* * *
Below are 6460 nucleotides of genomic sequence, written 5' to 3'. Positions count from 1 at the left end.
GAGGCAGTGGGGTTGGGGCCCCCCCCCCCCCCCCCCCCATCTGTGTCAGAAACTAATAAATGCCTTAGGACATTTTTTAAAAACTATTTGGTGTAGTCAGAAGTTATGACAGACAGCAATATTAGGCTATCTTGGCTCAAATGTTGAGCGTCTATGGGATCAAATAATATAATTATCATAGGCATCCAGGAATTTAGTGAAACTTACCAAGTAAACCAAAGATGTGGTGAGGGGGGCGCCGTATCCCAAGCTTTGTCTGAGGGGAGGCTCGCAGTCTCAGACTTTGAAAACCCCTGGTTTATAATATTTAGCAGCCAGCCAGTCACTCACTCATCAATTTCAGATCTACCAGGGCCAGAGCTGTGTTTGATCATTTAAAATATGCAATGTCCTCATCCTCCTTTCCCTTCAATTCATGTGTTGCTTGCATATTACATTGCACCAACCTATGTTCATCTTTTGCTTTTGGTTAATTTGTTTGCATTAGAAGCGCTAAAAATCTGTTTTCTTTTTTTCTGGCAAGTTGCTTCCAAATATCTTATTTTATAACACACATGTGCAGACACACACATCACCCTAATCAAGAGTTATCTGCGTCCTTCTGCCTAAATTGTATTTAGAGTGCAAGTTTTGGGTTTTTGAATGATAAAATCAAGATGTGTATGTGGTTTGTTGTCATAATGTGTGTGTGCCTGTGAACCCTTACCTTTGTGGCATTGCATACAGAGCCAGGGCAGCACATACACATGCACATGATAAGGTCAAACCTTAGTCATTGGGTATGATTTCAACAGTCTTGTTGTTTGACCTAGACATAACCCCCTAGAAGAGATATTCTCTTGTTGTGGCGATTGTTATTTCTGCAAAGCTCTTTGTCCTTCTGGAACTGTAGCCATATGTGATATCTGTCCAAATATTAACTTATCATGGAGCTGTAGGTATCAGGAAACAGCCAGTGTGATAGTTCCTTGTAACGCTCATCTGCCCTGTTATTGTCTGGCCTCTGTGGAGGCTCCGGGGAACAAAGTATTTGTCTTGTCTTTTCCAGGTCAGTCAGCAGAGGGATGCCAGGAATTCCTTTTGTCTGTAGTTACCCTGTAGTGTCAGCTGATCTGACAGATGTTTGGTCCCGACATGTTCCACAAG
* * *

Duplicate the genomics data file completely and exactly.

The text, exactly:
Below are 6460 nucleotides of genomic sequence, written 5' to 3'. Positions count from 1 at the left end.
GAGGCAGTGGGGTTGGGGCCCCCCCCCCCCCCCCCCCCATCTGTGTCAGAAACTAATAAATGCCTTAGGACATTTTTTAAAAACTATTTGGTGTAGTCAGAAGTTATGACAGACAGCAATATTAGGCTATCTTGGCTCAAATGTTGAGCGTCTATGGGATCAAATAATATAATTATCATAGGCATCCAGGAATTTAGTGAAACTTACCAAGTAAACCAAAGATGTGGTGAGGGGGGCGCCGTATCCCAAGCTTTGTCTGAGGGGAGGCTCGCAGTCTCAGACTTTGAAAACCCCTGGTTTATAATATTTAGCAGCCAGCCAGTCACTCACTCATCAATTTCAGATCTACCAGGGCCAGAGCTGTGTTTGATCATTTAAAATATGCAATGTCCTCATCCTCCTTTCCCTTCAATTCATGTGTTGCTTGCATATTACATTGCACCAACCTATGTTCATCTTTTGCTTTTGGTTAATTTGTTTGCATTAGAAGCGCTAAAAATCTGTTTTCTTTTTTTCTGGCAAGTTGCTTCCAAATATCTTATTTTATAACACACATGTGCAGACACACACATCACCCTAATCAAGAGTTATCTGCGTCCTTCTGCCTAAATTGTATTTAGAGTGCAAGTTTTGGGTTTTTGAATGATAAAATCAAGATGTGTATGTGGTTTGTTGTCATAATGTGTGTGTGCCTGTGAACCCTTACCTTTGTGGCATTGCATACAGAGCCAGGGCAGCACATACACATGCACATGATAAGGTCAAACCTTAGTCATTGGGTATGATTTCAACAGTCTTGTTGTTTGACCTAGACATAACCCCCTAGAAGAGATATTCTCTTGTTGTGGCGATTGTTATTTCTGCAAAGCTCTTTGTCCTTCTGGAACTGTAGCCATATGTGATATCTGTCCAAATATTAACTTATCATGGAGCTGTAGGTATCAGGAAACAGCCAGTGTGATAGTTCCTTGTAACGCTCATCTGCCCTGTTATTGTCTGGCCTCTGTGGAGGCTCCGGGGAACAAAGTATTTGTCTTGTCTTTTCCAGGTCAGTCAGCAGAGGGATGCCAGGAATTCCTTTTGTCTGTAGTTACCCTGTAGTGTCAGCTGATCTGACAGATGTTTGGTCCCGACATGTTCCACAAG